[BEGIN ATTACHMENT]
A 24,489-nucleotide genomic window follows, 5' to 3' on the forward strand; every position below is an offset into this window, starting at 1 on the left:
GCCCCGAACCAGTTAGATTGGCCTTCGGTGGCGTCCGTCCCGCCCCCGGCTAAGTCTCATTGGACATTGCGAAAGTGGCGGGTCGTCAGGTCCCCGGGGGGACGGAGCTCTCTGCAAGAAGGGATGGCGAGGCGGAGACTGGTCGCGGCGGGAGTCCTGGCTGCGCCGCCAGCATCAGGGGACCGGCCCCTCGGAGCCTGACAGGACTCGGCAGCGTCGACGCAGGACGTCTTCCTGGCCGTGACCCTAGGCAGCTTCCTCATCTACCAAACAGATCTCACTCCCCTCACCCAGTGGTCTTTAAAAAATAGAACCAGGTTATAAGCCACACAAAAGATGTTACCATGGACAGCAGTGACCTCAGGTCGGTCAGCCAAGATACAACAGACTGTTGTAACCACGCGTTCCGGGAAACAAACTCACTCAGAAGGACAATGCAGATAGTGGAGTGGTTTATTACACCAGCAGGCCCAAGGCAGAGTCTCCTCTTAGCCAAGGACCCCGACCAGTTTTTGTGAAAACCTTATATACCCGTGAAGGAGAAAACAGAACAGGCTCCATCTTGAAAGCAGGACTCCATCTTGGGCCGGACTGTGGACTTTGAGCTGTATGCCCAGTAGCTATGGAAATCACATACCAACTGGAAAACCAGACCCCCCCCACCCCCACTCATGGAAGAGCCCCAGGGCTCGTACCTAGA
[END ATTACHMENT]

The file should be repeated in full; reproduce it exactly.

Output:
A 24,489-nucleotide genomic window follows, 5' to 3' on the forward strand; every position below is an offset into this window, starting at 1 on the left:
GCCCCGAACCAGTTAGATTGGCCTTCGGTGGCGTCCGTCCCGCCCCCGGCTAAGTCTCATTGGACATTGCGAAAGTGGCGGGTCGTCAGGTCCCCGGGGGGACGGAGCTCTCTGCAAGAAGGGATGGCGAGGCGGAGACTGGTCGCGGCGGGAGTCCTGGCTGCGCCGCCAGCATCAGGGGACCGGCCCCTCGGAGCCTGACAGGACTCGGCAGCGTCGACGCAGGACGTCTTCCTGGCCGTGACCCTAGGCAGCTTCCTCATCTACCAAACAGATCTCACTCCCCTCACCCAGTGGTCTTTAAAAAATAGAACCAGGTTATAAGCCACACAAAAGATGTTACCATGGACAGCAGTGACCTCAGGTCGGTCAGCCAAGATACAACAGACTGTTGTAACCACGCGTTCCGGGAAACAAACTCACTCAGAAGGACAATGCAGATAGTGGAGTGGTTTATTACACCAGCAGGCCCAAGGCAGAGTCTCCTCTTAGCCAAGGACCCCGACCAGTTTTTGTGAAAACCTTATATACCCGTGAAGGAGAAAACAGAACAGGCTCCATCTTGAAAGCAGGACTCCATCTTGGGCCGGACTGTGGACTTTGAGCTGTATGCCCAGTAGCTATGGAAATCACATACCAACTGGAAAACCAGACCCCCCCCACCCCCACTCATGGAAGAGCCCCAGGGCTCGTACCTAGA